Secretary of State John Kerry and Afghan President Hamid Karzai narrowed differences during initial talks about terms for a future U.S. military presence in Afghanistan after 2014, a U.S. official said after the two met Friday.
Washington says talks have stumbled over two issues that have become deal breakers for Kabul: One is a U.S. request to run independent counter-terrorism missions on Afghan territory, which have long infuriated Karzai. The Afghans instead want the U.S. to pass on information and let them handle the action. The second sticking point is a U.S. refusal to guarantee protection from foreign forces as it could lead to offensive action against another ally, neighboring Pakistan.
And though Washington is eyeing a deal by the end of October, Karzai has declared it can wait until after presidential elections in April next year, further straining what has become a rocky relationship between the allies.
Still, a senior State Department official, who spoke to Reuters on the condition of anonymity, appears optimistic that progress has been made.
"The differences that existed coming in were narrowed on the vast majority of the outstanding issues," the official said.
The official also said Kerry and Karzai will meet again Saturday but declined to say whether enough progress was made to strike a deal on the Bilateral Security Agreement by the end of this month.
The pact will determine the presence of U.S. forces in Afghanistan after most are withdrawn in 2014. Failure to reach a deal could prompt Washington to pull out all of its forces at the end of 2014, an outcome known as the "zero option."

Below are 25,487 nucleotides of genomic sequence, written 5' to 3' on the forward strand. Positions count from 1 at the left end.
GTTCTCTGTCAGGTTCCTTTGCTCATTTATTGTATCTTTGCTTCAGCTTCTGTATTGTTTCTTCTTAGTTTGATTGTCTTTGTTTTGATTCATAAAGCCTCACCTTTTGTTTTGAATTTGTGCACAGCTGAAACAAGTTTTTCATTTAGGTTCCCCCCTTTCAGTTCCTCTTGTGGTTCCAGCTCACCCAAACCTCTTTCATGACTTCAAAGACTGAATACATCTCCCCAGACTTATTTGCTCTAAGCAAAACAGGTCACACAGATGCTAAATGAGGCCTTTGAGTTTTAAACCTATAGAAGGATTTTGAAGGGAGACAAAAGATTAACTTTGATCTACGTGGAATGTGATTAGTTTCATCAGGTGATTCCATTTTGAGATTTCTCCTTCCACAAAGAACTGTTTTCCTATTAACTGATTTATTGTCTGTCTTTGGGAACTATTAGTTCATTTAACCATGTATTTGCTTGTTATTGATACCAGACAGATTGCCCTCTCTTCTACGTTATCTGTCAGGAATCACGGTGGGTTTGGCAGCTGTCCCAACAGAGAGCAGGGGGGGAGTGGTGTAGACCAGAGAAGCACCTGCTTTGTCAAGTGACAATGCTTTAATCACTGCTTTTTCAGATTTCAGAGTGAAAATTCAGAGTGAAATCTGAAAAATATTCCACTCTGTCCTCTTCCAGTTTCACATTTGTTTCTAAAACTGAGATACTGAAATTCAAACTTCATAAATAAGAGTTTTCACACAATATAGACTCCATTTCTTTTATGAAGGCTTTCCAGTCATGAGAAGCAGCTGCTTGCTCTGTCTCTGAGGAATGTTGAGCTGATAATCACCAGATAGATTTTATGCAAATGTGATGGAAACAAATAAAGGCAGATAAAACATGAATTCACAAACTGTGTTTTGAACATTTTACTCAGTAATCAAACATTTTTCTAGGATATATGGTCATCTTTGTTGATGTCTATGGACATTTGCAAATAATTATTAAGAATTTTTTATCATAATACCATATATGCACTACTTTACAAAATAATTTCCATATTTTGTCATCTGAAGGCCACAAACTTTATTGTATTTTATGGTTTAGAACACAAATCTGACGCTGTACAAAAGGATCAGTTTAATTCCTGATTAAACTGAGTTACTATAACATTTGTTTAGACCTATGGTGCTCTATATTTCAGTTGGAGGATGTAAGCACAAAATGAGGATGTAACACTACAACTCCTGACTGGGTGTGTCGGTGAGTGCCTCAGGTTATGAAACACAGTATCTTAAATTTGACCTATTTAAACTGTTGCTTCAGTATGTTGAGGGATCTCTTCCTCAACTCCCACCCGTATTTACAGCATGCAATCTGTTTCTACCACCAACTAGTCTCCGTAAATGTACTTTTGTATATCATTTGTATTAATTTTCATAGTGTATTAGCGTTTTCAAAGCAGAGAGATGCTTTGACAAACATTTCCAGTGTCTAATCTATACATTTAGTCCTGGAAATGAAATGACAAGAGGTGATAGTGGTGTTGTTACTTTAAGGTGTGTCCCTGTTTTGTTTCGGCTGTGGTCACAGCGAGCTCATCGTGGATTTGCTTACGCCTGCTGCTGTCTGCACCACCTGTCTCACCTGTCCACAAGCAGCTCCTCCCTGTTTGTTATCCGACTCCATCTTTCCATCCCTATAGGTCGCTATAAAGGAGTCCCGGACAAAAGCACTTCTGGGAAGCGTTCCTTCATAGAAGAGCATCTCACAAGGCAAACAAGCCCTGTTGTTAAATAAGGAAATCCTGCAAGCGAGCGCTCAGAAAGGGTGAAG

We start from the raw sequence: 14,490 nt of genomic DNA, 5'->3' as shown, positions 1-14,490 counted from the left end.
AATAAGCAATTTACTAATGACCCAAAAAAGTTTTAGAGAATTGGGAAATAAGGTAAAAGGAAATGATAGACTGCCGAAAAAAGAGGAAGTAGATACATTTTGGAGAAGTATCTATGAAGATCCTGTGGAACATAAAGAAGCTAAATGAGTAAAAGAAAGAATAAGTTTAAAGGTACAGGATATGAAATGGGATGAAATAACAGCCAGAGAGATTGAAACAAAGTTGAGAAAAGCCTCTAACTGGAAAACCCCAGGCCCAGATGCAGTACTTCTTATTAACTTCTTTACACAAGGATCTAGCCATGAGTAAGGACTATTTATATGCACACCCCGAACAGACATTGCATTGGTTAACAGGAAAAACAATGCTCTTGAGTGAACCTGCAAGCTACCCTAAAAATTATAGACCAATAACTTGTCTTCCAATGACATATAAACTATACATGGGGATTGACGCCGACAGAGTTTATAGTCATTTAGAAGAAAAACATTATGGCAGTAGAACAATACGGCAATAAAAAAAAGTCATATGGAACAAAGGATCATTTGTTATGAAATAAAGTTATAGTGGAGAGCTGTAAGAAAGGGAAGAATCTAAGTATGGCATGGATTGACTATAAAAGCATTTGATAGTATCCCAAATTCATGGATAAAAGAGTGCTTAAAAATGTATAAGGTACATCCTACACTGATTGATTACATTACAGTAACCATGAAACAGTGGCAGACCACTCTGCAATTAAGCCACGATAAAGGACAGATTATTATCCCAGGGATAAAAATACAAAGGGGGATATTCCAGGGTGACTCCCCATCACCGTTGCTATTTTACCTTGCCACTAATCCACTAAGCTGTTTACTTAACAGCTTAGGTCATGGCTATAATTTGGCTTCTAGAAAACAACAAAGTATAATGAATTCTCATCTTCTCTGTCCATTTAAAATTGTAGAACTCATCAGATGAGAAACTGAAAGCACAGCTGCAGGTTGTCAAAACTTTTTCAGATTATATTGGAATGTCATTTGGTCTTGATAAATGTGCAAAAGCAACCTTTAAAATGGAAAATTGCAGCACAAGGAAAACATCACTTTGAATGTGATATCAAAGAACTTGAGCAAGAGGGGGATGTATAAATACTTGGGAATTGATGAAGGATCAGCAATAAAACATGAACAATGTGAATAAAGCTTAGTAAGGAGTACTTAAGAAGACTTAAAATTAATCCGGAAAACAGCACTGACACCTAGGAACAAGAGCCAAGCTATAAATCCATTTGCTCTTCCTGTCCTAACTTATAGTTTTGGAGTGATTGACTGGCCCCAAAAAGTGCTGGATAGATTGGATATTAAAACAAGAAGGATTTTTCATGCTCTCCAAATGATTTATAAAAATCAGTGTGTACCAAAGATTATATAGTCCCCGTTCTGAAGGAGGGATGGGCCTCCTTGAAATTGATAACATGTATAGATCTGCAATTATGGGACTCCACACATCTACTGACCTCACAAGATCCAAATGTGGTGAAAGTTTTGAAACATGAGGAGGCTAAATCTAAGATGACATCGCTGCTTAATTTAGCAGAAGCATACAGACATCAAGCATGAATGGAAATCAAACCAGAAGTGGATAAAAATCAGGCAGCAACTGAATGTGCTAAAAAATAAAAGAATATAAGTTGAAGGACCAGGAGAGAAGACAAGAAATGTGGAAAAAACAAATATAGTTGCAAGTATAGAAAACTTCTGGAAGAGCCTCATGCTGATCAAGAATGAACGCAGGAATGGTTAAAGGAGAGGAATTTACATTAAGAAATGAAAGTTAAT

The official described the talks as candid but constructive.
Karzai, for example, raised with Kerry the recent capture by U.S. forces of Latif Mehsud, a senior commander with the Pakistani Taliban, the official added. "At no point during the conversation did the tone veer in the direction of being sharp on either side."
Their talks at Karzai's presidential palace lasted about three hours and included a 10-minute private conversation, the official said. Kerry was joined by the U.S. ambassador to Afghanistan, James Cunningham, and General Joseph Dunford, the top U.S. general to Afghanistan.
U.S. officials said earlier Kerry did not intend to close a deal on the Bilateral Security Agreement (BSA) during the visit.
"This is really about us building momentum for the negotiators and helping establish conditions for success of the negotiations going forward," another State Department official told reporters.